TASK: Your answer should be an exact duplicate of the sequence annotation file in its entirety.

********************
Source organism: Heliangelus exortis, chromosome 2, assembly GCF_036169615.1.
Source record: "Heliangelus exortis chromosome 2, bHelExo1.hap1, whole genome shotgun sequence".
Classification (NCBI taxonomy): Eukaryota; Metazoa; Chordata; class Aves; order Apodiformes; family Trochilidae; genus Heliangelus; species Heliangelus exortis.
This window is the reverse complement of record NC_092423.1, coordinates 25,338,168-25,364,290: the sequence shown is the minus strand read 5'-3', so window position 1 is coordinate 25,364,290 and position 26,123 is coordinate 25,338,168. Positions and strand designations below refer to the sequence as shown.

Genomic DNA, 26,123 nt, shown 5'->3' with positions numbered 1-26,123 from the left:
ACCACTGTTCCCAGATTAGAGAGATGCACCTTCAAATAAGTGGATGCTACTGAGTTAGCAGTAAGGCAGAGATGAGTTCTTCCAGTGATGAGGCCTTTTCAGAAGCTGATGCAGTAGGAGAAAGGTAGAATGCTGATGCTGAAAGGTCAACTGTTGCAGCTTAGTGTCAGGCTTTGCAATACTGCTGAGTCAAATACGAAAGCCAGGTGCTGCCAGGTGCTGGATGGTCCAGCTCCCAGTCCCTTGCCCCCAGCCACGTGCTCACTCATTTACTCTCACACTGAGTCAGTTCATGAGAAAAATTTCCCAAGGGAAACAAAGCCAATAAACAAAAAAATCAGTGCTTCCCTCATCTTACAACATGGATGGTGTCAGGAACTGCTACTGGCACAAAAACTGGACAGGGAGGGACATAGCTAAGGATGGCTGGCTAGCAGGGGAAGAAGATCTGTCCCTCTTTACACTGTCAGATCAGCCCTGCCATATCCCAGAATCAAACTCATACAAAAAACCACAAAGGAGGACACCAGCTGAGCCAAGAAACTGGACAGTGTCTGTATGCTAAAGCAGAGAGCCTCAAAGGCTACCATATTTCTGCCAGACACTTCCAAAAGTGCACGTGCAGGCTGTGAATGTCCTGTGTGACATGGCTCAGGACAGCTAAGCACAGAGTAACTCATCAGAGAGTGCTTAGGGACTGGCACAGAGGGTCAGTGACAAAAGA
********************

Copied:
Source organism: Heliangelus exortis, chromosome 2, assembly GCF_036169615.1.
Source record: "Heliangelus exortis chromosome 2, bHelExo1.hap1, whole genome shotgun sequence".
Classification (NCBI taxonomy): Eukaryota; Metazoa; Chordata; class Aves; order Apodiformes; family Trochilidae; genus Heliangelus; species Heliangelus exortis.
This window is the reverse complement of record NC_092423.1, coordinates 25,338,168-25,364,290: the sequence shown is the minus strand read 5'-3', so window position 1 is coordinate 25,364,290 and position 26,123 is coordinate 25,338,168. Positions and strand designations below refer to the sequence as shown.

Genomic DNA, 26,123 nt, shown 5'->3' with positions numbered 1-26,123 from the left:
ACCACTGTTCCCAGATTAGAGAGATGCACCTTCAAATAAGTGGATGCTACTGAGTTAGCAGTAAGGCAGAGATGAGTTCTTCCAGTGATGAGGCCTTTTCAGAAGCTGATGCAGTAGGAGAAAGGTAGAATGCTGATGCTGAAAGGTCAACTGTTGCAGCTTAGTGTCAGGCTTTGCAATACTGCTGAGTCAAATACGAAAGCCAGGTGCTGCCAGGTGCTGGATGGTCCAGCTCCCAGTCCCTTGCCCCCAGCCACGTGCTCACTCATTTACTCTCACACTGAGTCAGTTCATGAGAAAAATTTCCCAAGGGAAACAAAGCCAATAAACAAAAAAATCAGTGCTTCCCTCATCTTACAACATGGATGGTGTCAGGAACTGCTACTGGCACAAAAACTGGACAGGGAGGGACATAGCTAAGGATGGCTGGCTAGCAGGGGAAGAAGATCTGTCCCTCTTTACACTGTCAGATCAGCCCTGCCATATCCCAGAATCAAACTCATACAAAAAACCACAAAGGAGGACACCAGCTGAGCCAAGAAACTGGACAGTGTCTGTATGCTAAAGCAGAGAGCCTCAAAGGCTACCATATTTCTGCCAGACACTTCCAAAAGTGCACGTGCAGGCTGTGAATGTCCTGTGTGACATGGCTCAGGACAGCTAAGCACAGAGTAACTCATCAGAGAGTGCTTAGGGACTGGCACAGAGGGTCAGTGACAAAAGA